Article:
Prime minister welcome's Unilever decision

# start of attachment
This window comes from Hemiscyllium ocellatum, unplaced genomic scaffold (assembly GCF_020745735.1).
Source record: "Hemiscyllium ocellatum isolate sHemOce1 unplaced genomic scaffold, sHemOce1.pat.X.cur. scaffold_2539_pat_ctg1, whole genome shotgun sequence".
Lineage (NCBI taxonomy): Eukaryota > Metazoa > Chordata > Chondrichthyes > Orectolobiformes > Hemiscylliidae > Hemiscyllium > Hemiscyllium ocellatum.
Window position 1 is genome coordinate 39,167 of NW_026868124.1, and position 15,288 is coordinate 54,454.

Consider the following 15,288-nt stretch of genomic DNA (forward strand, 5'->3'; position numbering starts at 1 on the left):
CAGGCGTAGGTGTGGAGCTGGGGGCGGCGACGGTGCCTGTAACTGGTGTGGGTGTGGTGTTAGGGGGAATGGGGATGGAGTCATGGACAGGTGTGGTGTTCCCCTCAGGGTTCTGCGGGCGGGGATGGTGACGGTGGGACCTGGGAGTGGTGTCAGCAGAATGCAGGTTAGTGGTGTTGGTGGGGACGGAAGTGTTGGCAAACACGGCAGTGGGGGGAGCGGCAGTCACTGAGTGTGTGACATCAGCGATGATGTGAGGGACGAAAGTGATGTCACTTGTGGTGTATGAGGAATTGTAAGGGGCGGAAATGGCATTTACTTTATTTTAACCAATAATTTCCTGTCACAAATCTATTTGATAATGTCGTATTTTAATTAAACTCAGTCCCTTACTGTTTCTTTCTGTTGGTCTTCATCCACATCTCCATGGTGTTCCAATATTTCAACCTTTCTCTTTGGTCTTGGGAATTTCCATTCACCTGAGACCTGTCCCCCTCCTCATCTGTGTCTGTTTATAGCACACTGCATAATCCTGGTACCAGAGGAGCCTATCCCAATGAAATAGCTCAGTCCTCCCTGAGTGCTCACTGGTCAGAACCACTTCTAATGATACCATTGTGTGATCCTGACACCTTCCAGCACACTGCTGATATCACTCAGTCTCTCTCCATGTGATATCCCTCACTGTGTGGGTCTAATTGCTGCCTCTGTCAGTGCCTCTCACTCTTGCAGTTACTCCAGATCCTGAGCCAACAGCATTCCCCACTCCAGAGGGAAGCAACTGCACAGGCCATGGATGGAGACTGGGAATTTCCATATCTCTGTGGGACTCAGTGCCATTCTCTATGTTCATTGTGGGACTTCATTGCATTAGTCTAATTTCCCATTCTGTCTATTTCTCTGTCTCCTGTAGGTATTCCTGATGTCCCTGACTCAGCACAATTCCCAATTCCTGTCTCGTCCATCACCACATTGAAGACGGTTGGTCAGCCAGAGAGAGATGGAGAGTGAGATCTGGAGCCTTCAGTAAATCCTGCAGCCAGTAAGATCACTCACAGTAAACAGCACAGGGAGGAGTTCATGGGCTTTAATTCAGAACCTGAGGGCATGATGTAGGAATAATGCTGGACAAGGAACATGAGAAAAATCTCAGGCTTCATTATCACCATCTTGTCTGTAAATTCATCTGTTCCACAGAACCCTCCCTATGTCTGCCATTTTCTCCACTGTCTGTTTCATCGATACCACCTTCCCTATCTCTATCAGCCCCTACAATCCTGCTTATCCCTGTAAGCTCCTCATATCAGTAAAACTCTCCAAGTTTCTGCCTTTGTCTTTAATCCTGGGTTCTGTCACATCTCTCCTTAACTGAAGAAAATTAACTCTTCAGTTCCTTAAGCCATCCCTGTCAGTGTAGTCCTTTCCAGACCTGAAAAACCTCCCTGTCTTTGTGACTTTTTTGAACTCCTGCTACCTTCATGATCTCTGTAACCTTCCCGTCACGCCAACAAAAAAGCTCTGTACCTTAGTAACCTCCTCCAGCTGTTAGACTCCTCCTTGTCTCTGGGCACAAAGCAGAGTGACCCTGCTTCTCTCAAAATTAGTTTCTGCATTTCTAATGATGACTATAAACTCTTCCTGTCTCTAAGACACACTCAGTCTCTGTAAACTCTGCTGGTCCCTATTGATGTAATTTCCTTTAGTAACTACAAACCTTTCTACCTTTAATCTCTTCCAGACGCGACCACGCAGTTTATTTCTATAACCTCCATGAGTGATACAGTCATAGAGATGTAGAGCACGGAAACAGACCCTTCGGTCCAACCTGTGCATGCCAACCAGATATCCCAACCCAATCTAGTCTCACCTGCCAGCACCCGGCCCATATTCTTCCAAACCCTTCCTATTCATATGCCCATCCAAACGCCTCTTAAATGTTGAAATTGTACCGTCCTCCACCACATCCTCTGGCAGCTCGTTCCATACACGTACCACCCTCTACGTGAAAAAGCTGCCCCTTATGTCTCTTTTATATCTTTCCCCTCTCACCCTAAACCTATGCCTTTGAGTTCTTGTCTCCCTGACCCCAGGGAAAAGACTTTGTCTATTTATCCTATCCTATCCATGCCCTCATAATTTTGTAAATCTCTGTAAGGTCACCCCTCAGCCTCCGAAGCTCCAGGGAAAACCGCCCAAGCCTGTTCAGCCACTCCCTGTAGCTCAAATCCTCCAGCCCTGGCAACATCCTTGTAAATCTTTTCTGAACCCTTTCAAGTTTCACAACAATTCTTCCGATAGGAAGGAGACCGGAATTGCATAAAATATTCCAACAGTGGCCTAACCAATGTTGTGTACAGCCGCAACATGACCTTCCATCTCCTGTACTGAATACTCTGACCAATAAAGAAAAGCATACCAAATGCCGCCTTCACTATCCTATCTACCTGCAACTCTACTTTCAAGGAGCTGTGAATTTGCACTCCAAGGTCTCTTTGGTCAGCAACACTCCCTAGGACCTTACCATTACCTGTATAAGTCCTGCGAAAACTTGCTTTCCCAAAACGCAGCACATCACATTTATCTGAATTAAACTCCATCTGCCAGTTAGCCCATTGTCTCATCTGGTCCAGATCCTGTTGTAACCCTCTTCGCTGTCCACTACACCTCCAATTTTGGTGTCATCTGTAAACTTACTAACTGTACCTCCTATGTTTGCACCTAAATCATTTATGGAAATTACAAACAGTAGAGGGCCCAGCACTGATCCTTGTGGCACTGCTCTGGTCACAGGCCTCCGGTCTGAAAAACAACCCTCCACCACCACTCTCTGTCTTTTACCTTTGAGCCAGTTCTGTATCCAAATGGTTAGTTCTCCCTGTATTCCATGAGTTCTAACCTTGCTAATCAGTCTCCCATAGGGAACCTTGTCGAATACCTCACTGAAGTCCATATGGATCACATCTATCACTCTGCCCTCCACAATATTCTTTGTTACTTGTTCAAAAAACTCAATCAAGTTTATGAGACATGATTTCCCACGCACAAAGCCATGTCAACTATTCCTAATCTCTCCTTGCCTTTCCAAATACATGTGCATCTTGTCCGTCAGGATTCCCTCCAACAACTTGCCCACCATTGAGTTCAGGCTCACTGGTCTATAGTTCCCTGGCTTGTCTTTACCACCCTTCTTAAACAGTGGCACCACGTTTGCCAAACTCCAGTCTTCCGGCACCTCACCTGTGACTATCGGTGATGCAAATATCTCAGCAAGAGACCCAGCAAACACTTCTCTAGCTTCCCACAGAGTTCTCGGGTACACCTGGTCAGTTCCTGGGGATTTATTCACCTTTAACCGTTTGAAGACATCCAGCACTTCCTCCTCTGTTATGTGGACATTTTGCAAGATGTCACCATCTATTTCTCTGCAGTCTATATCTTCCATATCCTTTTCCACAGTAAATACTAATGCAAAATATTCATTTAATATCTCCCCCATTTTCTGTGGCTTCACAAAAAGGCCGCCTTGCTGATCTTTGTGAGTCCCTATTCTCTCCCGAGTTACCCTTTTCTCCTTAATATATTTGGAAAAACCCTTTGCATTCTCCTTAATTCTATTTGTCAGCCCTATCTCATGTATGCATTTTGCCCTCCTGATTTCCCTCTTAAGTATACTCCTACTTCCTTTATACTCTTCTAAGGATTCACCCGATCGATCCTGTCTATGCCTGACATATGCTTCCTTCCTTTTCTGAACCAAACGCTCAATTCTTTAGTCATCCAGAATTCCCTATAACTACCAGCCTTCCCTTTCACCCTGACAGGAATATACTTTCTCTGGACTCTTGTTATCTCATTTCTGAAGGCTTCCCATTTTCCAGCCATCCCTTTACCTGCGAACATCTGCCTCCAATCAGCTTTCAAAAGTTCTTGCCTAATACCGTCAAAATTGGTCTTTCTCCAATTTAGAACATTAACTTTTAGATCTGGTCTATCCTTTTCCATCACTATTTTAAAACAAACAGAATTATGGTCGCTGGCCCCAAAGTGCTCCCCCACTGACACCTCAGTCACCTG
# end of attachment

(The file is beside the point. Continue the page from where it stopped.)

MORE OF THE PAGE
‘Schiphol should consider offshore runway option’ The decision by Unilever to concentrate its headquarter operations in Rotterdam and close its London HQ has been welcomed by prime minister Mark Rutte and other members of the government. The decision is 'good news', Rutte said on Thursday. It is very important that the headquarters is here, because this is where the decisions are taken, he told broadcaster NOS, adding that eventually it will create more jobs further down the line. Rutte, who used to work for Unilever before entering politics, said that the decision did not mean the Netherlands should now cancel its decision to remove the tax on dividends - a move that will cost the treasury €1.4bn. 'We did not just do it for Unilever. We want to attract as many headquarters as possible to the Netherlands,' broadcaster NOS quoted the prime minister as saying. The prime minister has said repeatedly in the past that the decision to get rid of the tax on dividends is a matter of principle rather than doing someone a favour, referring to claims that multinationals such as Shell and Unilever had put pressure on the government. Blackmail But GroenLinks leader Jesse Klaver was quick to make the connection, describing the situation as 'blackmail politics'. 'The result is the Netherlands is €1.4bn worse off for not more jobs,' Klaver said. Fewer than 50 Unilever jobs are reportedly moving from London to the Netherlands. The ruling parties welcomed Unilever's decision, as did the Labour party. 'Great news that Unilever has opted for Rotterdam. Let us now invest that €1.4bn in dividend tax in the Netherlands rather than give it as a gift to foreign investors,' Labour leader Lodewijk Asscher said. Hans de Boer, chairman of the biggest employers organisation VNO-NCW said the Unilever decision is a boost for the Netherlands' reputation as a good place to locate an international company. 'Headquarters breed top talent,' he said. Single board Unilever has maintained separate headquarters in Rotterdam and London since it was founded in 1930 but has always operated as a single business with a single board of directors. The British government had been lobbying hard to keep Unilever in London as ‘proof’ to others that Britain remained a good place for corporate investment.  More >